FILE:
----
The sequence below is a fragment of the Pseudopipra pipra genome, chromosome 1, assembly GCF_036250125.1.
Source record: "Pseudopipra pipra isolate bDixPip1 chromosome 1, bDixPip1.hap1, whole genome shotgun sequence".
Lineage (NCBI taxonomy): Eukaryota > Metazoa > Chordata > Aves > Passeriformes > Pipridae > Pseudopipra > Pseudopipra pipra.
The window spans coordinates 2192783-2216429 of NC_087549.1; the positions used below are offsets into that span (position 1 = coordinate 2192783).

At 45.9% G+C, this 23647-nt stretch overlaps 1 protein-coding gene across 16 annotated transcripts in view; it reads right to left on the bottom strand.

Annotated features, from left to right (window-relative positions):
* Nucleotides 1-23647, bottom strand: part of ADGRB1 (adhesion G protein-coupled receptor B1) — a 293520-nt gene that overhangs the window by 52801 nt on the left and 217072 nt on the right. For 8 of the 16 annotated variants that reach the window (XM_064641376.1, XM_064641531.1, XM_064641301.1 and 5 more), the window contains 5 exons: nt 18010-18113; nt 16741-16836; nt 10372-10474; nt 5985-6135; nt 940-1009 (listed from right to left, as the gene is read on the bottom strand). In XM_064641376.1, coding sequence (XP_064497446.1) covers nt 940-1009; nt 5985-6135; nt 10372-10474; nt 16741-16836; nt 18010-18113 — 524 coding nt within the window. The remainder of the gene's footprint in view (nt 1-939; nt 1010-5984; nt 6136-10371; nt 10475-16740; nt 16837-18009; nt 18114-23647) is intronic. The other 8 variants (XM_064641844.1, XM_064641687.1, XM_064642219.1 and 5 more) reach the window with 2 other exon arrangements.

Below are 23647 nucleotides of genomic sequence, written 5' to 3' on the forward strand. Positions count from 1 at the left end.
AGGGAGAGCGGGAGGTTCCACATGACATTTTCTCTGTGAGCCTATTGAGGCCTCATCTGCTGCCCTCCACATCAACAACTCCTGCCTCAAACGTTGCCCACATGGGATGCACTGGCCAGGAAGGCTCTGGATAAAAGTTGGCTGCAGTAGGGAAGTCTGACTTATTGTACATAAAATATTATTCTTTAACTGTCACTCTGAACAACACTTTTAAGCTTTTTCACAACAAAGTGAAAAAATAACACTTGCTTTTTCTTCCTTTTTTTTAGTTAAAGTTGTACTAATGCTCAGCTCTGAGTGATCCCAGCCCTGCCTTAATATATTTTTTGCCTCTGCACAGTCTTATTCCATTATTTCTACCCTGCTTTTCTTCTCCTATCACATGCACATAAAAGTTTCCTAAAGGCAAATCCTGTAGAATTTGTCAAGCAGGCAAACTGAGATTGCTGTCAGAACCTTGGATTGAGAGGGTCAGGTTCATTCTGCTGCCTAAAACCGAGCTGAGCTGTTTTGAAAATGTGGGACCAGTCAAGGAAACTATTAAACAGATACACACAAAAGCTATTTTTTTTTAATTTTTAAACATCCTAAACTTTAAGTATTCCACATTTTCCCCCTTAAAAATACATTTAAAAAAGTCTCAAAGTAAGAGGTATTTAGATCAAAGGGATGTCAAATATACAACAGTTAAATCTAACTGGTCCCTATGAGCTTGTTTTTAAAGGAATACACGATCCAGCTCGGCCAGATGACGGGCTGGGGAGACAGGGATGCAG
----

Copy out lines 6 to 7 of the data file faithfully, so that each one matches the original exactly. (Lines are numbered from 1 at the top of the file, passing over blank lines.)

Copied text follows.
Annotated features, from left to right (window-relative positions):
* Nucleotides 1-23647, bottom strand: part of ADGRB1 (adhesion G protein-coupled receptor B1) — a 293520-nt gene that overhangs the window by 52801 nt on the left and 217072 nt on the right. For 8 of the 16 annotated variants that reach the window (XM_064641376.1, XM_064641531.1, XM_064641301.1 and 5 more), the window contains 5 exons: nt 18010-18113; nt 16741-16836; nt 10372-10474; nt 5985-6135; nt 940-1009 (listed from right to left, as the gene is read on the bottom strand). In XM_064641376.1, coding sequence (XP_064497446.1) covers nt 940-1009; nt 5985-6135; nt 10372-10474; nt 16741-16836; nt 18010-18113 — 524 coding nt within the window. The remainder of the gene's footprint in view (nt 1-939; nt 1010-5984; nt 6136-10371; nt 10475-16740; nt 16837-18009; nt 18114-23647) is intronic. The other 8 variants (XM_064641844.1, XM_064641687.1, XM_064642219.1 and 5 more) reach the window with 2 other exon arrangements.